Matt with Charger. I believe Bek is trying to “show” Bingo our dog in the background. LOL!

Dad would drive the old truck to Windom, Minnesota. Under normal circumstances it would take 30 minutes, but with the trailer in tow and the bed of the truck full of bales we couldn’t drive as fast so it would take around 1-1/2 hours back to the fair grounds. Once we got there we would stop at the rabbit barn and drop off all the rabbits and their feed. Then head to the cattle barn. The calves would always be nervous after the long ride and all the other 4-Her’s would be unloading their cattle. It would be a little chaotic. My brothers lifted the bales and show box out of the back of the trailer. Then it was time for me to unload Chargette. She really didn’t like me leading her, or she just knew that if she jumped even a little bit I would give up and let go. When it was time to lead her off the trailer my dad knew she would probably freak out, then I would let go, and then he would spend the rest of the evening driving the streets of Windom looking for a lost calf. Sensing my paralyzing fear, my dad grabbed Chargette’s lead rope and led her to her pen for me and tied her there next to Charger. Matt then tied her with the second tie around her neck (all of the cattle had to be double tied) as I stood watching at the edge of the gate in the back of the pen.

A Cattle Barn Love Story

There were many years when my brothers would be around to help my sister and me with the cows at the fair. However, in the later years, my brothers would go off to start practicing for college football season in early August so we were on our own. Sure, we could get the help of the 4-H boys in the barn if we really wanted. The other boys were always eager to help damsels in distress. Not to mention, they were just good, homegrown, country boys who were raised right and knew when to help a lady out. My sister and I would capitalize on our feminine wiles during fair week.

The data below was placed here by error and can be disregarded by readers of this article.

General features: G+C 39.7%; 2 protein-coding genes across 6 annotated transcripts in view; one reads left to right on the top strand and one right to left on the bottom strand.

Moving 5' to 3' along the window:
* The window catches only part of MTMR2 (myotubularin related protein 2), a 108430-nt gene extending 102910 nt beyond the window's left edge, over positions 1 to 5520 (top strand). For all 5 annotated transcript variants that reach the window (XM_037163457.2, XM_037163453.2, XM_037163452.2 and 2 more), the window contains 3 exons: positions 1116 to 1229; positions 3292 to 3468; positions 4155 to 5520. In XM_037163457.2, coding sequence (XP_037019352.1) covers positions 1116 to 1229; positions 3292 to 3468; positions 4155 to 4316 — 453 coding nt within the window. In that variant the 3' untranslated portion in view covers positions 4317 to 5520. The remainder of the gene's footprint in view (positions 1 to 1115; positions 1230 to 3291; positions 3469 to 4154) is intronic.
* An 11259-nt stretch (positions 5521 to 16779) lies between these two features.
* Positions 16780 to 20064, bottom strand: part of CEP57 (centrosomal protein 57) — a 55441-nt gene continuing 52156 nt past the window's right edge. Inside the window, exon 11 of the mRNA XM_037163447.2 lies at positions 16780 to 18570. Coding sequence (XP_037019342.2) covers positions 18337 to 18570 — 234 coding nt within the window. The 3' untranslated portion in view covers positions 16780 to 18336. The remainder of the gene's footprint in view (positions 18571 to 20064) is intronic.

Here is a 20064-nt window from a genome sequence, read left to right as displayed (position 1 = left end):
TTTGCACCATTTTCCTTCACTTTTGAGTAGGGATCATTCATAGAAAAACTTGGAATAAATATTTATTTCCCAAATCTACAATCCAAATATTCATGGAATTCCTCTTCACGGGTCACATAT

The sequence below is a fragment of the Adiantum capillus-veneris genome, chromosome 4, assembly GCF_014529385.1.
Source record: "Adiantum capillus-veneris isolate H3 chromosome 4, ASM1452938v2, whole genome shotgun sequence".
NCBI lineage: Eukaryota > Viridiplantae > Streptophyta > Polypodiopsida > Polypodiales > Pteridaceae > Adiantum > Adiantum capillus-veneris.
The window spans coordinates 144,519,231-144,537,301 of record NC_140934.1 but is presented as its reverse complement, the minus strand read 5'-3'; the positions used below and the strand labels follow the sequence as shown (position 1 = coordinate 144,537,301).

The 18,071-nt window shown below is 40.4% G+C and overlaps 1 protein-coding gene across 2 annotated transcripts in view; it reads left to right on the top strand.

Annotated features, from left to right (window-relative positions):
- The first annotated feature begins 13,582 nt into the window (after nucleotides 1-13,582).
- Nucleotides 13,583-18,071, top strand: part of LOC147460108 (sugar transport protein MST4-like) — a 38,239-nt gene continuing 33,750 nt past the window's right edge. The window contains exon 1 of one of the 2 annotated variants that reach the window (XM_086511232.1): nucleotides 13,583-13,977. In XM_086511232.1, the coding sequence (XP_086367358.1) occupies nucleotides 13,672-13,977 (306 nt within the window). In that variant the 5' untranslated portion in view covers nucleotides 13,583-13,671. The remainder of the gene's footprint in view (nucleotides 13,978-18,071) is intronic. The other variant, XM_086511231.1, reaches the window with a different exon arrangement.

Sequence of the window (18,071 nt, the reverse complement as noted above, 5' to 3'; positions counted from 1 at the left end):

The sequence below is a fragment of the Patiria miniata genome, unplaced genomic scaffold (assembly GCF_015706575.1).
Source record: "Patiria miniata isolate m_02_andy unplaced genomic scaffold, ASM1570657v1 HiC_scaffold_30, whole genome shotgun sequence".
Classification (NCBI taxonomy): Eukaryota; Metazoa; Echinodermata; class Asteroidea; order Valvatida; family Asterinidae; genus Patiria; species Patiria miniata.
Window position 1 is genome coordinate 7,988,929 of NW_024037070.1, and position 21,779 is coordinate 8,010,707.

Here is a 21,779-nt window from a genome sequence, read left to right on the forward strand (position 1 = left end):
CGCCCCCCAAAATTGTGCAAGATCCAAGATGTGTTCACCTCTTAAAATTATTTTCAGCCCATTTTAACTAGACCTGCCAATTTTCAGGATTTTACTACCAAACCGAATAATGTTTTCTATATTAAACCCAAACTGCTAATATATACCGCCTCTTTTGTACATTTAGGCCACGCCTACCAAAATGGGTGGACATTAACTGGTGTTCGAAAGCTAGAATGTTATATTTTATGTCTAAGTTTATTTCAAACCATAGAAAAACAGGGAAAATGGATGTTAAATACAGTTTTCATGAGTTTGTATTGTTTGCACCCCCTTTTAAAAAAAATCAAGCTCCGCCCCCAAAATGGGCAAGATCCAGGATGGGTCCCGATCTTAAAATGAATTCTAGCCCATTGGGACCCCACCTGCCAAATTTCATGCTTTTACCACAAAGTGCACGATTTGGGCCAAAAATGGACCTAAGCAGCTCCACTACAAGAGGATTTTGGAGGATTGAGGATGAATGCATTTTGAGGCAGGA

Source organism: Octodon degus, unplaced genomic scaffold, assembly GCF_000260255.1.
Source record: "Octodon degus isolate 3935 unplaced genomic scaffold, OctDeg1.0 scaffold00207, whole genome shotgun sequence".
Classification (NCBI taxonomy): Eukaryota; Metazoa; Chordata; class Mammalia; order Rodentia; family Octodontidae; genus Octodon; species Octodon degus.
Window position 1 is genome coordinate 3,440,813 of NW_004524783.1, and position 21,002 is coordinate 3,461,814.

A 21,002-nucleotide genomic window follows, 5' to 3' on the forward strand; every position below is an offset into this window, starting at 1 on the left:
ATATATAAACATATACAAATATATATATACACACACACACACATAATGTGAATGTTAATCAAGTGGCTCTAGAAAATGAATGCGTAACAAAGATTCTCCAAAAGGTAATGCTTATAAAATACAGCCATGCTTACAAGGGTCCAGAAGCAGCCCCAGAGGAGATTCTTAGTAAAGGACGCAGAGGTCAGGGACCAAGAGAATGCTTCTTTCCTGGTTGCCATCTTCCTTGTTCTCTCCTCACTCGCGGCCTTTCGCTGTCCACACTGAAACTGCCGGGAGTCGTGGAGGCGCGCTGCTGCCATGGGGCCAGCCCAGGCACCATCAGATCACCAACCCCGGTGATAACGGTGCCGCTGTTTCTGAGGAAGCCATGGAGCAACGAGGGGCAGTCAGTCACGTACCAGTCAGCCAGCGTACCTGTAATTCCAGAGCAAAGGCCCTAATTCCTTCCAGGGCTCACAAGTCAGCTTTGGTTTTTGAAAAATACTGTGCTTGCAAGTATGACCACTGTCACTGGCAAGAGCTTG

We were both pretty good at getting beef burgers from the beef stand or milkshakes from the dairy booth, without paying a penny for them. But, if it were a competition, I would have to give first prize to my dear little sister. Nobody could do it up like she did. She could bat her eyes and then a milkshake from the dairy farmer’s booth would just appear. A little wink and a smile from dear little Rebekah and BOOM a beef burger from the cattlemen’s beef stand would be in her hand. A small girlish giggle and seconds later I see one of the boys leading her heifer out to the water trough. A sad puppy dog face complete with a protruding lip and WHAM one of the boys has volunteered to “fit” her heifer for her the night before the show. It was miraculous to watch folks. She’s a talented lady.

Bernie as a calf… Nice fanny pack Bek!

There were other times when the assistance of the boys was a life or death situation. After all, we were dealing with large animals. One year my sister decided to show a cow/calf at the fair. She chose to bring Bernie. Bek had shown Bernie as a feeder calf a few years before and she was the sweetest little calf. It was no wonder that my sister felt a special bond with her. Then she brought her back to the fair again as a breeding heifer, and well why not bring her again with her calf? However, as Bernie got older she got meaner and meaner. Bernie was no longer that dear sweet little calf that followed my sister around like a puppy. She was a red 1,000+ pound mean machine. She was strong as an ox and knew how to throw her weight around.

At this point in time when you brought a cow/calf as a 4-H project you wouldn’t have to halter break either of them. However, if we had to, we could halter break her to show her at the state fair. Bernie had a halter on before so she should be used to it. We learned otherwise quickly. We thought we would just put a halter on her to transport her to the county fair. When we put a halter on Bernie she would buck her head up and down like a rodeo bull until we took it off. Like I said, she was a mean old b—–. So we would just put Bernie and her calf in a pen together and locked the gate behind them. They were free to roam freely in their little pen.

One night, Bek and I stayed at the fair a little longer than my parents. They had gone home after a long shift at the Cottonwood Cattlemen’s beef booth selling hamburgers and left my sister and I at the fair. Before they left Dad said, “Be sure those cattle are watered and fed before you come home.”